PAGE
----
several months to free it from a sand trap have been unsuccessful.

The venerable robot's primary task in the next few weeks will be to
position itself to combat the severe Martian winter. If Spirit
survives, it will continue conducting significant new science from
its final location. The rover's mission could continue for several
months to years.

"Spirit is not dead; it has just entered another phase of its long
life," said Doug McCuistion, director of the Mars Exploration Program
at NASA Headquarters in Washington. "We told the world last year that
attempts to set the beloved robot free may not be successful. It
looks like Spirit's current location on Mars will be its final
resting place."

Ten months ago, as Spirit was driving south beside the western edge of
a low plateau called Home Plate, its wheels broke through a crusty
surface and churned into soft sand hidden underneath.

After Spirit became embedded, the rover team crafted plans for trying
to get the six-wheeled vehicle free using its five functioning wheels
-the sixth wheel quit working in 2006, limiting Spirit's mobility.
The planning included experiments with a test rover in a sandbox at
NASA's Jet Propulsion Laboratory in Pasadena, Calif., plus analysis,
modeling and reviews. In November, another wheel quit working, making
a difficult situation even worse.

Recent drives have yielded the best results since Spirit became
embedded. However, the coming winter mandates a change in strategy.
It is mid-autumn at the solar-powered robot's home on Mars. Winter
will begin in May. Solar energy is declining and expected to become
insufficient to power further driving by mid-February. The rover team
plans to use those remaining potential drives for improving the
rover's tilt. Spirit currently tilts slightly toward the south. The
winter sun stays in the northern sky, so decreasing the southward
tilt would boost the amount of sunshine on the rover's solar panels.

"We need to lift the rear of the rover, or the left side of the rover,
or both," said Ashley Stroupe, a rover driver at JPL. "Lifting the
rear wheels out of their ruts by driving backward and slightly uphill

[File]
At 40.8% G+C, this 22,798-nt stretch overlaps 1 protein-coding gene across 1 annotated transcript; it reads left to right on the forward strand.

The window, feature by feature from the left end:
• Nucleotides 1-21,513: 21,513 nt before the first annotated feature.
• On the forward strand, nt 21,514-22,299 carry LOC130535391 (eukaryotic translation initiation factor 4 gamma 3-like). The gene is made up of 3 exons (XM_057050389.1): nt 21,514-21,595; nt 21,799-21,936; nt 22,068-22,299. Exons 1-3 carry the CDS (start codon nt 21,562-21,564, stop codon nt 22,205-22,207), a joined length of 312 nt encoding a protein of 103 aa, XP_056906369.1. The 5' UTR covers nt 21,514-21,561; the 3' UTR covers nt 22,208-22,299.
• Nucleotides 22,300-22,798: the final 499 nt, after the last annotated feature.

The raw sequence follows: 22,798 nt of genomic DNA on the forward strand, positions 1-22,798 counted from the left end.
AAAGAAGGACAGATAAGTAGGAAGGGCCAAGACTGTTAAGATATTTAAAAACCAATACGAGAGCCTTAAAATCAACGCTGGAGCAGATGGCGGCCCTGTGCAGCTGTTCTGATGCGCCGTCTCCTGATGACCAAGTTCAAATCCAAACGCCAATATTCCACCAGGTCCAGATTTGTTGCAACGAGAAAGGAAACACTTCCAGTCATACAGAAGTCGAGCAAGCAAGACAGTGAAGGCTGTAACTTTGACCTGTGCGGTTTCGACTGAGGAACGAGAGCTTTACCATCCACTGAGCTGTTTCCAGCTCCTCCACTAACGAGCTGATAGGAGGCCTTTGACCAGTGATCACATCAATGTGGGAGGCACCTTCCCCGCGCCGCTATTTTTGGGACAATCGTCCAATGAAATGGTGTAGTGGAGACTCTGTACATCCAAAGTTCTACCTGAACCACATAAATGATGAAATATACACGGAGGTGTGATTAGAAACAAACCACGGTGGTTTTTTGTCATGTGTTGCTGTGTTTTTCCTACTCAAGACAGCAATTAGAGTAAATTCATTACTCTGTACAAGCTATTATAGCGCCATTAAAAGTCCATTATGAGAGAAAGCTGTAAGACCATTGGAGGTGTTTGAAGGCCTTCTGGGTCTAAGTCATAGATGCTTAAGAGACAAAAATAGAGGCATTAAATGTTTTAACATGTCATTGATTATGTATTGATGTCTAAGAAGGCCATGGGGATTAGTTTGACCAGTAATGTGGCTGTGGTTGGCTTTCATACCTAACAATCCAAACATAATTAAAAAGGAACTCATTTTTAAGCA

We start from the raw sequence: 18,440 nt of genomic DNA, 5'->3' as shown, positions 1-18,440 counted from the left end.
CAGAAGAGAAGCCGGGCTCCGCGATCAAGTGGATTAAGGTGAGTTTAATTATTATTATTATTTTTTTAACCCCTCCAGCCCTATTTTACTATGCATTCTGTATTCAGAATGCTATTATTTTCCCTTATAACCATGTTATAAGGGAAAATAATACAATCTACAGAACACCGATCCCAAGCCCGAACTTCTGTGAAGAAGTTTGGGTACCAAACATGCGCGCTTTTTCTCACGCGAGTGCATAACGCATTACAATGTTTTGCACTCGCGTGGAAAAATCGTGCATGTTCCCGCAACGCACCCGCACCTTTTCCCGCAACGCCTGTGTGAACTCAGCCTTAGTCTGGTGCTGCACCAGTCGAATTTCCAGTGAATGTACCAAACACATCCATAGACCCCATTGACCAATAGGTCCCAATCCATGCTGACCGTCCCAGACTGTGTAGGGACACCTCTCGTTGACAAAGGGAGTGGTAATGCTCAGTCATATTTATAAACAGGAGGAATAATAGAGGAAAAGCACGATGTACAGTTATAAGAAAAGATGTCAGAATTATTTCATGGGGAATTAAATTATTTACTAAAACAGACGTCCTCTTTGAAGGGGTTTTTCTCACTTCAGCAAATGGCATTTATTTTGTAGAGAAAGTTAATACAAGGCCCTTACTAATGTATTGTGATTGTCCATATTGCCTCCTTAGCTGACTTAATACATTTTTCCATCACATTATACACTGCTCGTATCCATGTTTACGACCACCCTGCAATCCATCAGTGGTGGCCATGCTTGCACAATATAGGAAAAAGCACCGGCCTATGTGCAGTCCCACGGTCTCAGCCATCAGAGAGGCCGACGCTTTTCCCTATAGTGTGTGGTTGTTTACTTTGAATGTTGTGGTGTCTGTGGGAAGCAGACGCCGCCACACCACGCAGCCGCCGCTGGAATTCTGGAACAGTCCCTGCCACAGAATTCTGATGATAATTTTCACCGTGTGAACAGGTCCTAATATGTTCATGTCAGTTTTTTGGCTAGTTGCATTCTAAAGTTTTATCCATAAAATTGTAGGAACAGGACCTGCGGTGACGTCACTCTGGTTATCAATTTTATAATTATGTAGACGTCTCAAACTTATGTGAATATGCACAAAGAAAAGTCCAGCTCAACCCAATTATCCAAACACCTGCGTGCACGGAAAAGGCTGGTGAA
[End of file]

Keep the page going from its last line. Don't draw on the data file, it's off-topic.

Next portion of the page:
will help. If necessary, we can try to lower the front right of the
rover by attempting to drop the right-front wheel into a rut or dig
it into a hole."

At its current angle, Spirit probably would not have enough power to
keep communicating with Earth through the Martian winter. Even a few
degrees of improvement in tilt might make enough difference to enable
communication every few days.

"Getting through the winter will all come down to temperature and how
cold the rover electronics will get," said John Callas, project
manager at JPL for Spirit and its twin rover, Opportunity. "Every bit
of energy produced by Spirit's solar arrays will go into keeping the
rover's critical electronics warm, either by having the electronics
on or by turning on essential heaters."

Even in a stationary state, Spirit continues scientific research.

"There's a class of science we can do only with a stationary vehicle
that we had put off during the years of driving," said Steve Squyres,
a researcher at Cornell University and principal investigator for
Spirit and Opportunity. "Degraded mobility does not mean the mission
ends abruptly. Instead, it lets us transition to stationary science."

One stationary experiment Spirit has begun studies tiny wobbles in the
rotation of Mars to gain insight about the planet's core. This
requires months of radio-tracking the motion of a point on the
surface of Mars to calculate long-term motion with an accuracy of a
few inches.

"If the final scientific feather in Spirit's cap is determining
whether the core of Mars is liquid or solid, that would be wonderful
-- it's so different from the other knowledge we've gained from
Spirit," said Squyres.

Tools on Spirit's robotic arm can study variations in the composition
of nearby soil, which has been affected by water. Stationary science
also includes watching how wind moves soil particles and monitoring
the Martian atmosphere.

Spirit and Opportunity landed on Mars in January 2004. They have been
exploring for six years, far surpassing their original 90-day
mission. Opportunity currently is driving toward a large crater
called Endeavor and continues to make scientific discoveries. It has
driven approximately 12 miles and returned more than 133,000 images.
emphasis mine
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Last edited by Goshin; 01-29-2010 at 13:13..
104 - 01-29-2010, 13:18
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one more artcile, on the new MSL, which is 1 metric ton and the size of a small car. A bigger rover yay!

NASA moves forward with Mars exploration plan -

NASA has big plans for its Mars Exploration Program.

As it decides the future of one of the two rovers exploring the planet, the agency is looking to the launch of the newest generation of robotic explorer next year.

In addition, NASA tells CNN Radio that the agency is close to a deal to merge its Mars program with that of the European Space Agency, a big step toward manned missions.

NASA's Mars rover program is now heading into its sixth year. The rovers Spirit and Opportunity were launched in 2004 and landed on opposite sides of Mars for what was to be a 90-day exploration mission.

Almost six years and a wealth of information later, the rovers were still ranging across the planet until recently, sending back data to researchers on Earth.

Spirit stumbled into a sand trap nine months ago, however, and all efforts to free the vehicle have failed. In fact, the latest attempts resulted in it sinking even deeper into the soil.

NASA could make a decision as soon as next month, during its annual review, on whether to continue rescue efforts, the agency says.

"At this point, we intend to have the independent board look at our situation with Spirit and give us any additional recommendations as to whether we should continue to try and extract it or not, " said Doug McCuistion, the director of NASA's Mars Exploration Program.